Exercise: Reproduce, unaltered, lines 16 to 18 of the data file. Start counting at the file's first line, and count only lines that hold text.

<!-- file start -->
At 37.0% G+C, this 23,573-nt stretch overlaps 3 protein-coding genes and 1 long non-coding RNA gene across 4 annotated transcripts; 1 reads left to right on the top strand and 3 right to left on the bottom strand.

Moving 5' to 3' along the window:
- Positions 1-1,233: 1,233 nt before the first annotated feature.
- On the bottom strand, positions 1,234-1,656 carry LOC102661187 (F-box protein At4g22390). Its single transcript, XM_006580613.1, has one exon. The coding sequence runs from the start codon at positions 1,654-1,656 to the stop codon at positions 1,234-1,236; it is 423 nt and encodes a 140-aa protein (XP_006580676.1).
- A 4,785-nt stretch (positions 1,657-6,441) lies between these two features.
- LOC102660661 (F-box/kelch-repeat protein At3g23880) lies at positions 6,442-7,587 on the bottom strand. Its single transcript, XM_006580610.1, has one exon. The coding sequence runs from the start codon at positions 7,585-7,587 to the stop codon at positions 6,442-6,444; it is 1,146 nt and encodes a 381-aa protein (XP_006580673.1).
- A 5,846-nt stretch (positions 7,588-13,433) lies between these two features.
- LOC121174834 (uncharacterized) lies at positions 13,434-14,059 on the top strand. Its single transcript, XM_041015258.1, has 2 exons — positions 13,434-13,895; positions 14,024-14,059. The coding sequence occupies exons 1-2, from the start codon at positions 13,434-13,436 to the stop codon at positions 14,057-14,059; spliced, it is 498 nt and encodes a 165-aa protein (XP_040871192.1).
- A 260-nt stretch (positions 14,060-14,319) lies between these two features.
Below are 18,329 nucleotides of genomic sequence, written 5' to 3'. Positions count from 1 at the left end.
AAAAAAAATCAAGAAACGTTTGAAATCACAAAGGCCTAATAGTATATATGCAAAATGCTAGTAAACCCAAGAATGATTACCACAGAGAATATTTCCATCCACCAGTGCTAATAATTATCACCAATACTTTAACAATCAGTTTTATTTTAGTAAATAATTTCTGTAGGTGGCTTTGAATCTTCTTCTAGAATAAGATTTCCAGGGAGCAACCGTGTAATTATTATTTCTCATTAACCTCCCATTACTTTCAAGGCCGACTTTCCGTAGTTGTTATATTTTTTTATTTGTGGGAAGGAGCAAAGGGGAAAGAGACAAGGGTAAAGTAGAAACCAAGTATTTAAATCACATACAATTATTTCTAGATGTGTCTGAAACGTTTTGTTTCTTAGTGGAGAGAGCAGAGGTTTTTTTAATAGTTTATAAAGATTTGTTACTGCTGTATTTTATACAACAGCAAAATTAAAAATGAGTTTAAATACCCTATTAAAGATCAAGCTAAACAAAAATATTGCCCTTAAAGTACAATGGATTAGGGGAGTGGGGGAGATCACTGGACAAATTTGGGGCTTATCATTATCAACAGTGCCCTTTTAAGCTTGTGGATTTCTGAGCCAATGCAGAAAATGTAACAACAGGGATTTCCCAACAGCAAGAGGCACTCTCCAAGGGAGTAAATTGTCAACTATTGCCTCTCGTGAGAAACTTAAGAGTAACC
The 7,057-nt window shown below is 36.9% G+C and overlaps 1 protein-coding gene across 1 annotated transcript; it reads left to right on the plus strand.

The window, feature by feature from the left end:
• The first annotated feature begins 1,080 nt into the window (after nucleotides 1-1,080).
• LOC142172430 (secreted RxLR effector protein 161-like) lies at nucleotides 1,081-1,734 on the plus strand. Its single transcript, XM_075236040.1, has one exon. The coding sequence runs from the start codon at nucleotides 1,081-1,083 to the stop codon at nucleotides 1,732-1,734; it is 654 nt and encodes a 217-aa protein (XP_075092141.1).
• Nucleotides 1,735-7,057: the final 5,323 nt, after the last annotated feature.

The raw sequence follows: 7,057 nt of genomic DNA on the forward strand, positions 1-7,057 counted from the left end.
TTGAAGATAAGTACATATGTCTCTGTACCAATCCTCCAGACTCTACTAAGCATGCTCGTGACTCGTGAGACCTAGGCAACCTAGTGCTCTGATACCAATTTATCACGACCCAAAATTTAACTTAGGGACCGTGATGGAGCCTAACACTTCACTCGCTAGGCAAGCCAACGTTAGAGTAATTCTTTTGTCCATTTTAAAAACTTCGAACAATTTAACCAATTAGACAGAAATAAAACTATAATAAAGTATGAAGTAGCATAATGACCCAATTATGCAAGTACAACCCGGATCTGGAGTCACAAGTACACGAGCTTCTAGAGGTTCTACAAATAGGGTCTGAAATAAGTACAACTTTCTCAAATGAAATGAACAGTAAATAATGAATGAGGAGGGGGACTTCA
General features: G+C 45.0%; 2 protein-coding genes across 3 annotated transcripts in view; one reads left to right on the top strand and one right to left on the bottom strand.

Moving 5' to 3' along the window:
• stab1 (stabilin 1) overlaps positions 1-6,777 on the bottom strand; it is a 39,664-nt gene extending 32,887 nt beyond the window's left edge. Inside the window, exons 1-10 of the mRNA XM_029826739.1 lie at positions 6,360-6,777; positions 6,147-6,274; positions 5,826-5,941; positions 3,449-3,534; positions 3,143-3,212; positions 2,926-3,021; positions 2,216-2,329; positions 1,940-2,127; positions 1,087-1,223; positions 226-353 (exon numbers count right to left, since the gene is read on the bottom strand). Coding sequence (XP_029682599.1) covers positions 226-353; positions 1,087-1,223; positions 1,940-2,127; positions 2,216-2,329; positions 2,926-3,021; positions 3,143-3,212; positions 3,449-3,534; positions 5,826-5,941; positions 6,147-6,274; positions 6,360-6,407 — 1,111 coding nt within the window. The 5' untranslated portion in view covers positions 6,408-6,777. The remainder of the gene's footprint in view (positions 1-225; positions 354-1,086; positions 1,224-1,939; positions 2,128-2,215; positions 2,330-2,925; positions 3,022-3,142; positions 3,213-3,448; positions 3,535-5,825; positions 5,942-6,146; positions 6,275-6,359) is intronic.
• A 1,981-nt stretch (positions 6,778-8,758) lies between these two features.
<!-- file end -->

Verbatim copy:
• Nucleotides 1,735-7,057: the final 5,323 nt, after the last annotated feature.

The raw sequence follows: 7,057 nt of genomic DNA on the forward strand, positions 1-7,057 counted from the left end.
TTGAAGATAAGTACATATGTCTCTGTACCAATCCTCCAGACTCTACTAAGCATGCTCGTGACTCGTGAGACCTAGGCAACCTAGTGCTCTGATACCAATTTATCACGACCCAAAATTTAACTTAGGGACCGTGATGGAGCCTAACACTTCACTCGCTAGGCAAGCCAACGTTAGAGTAATTCTTTTGTCCATTTTAAAAACTTCGAACAATTTAACCAATTAGACAGAAATAAAACTATAATAAAGTATGAAGTAGCATAATGACCCAATTATGCAAGTACAACCCGGATCTGGAGTCACAAGTACACGAGCTTCTAGAGGTTCTACAAATAGGGTCTGAAATAAGTACAACTTTCTCAAATGAAATGAACAGTAAATAATGAATGAGGAGGGGGACTTCA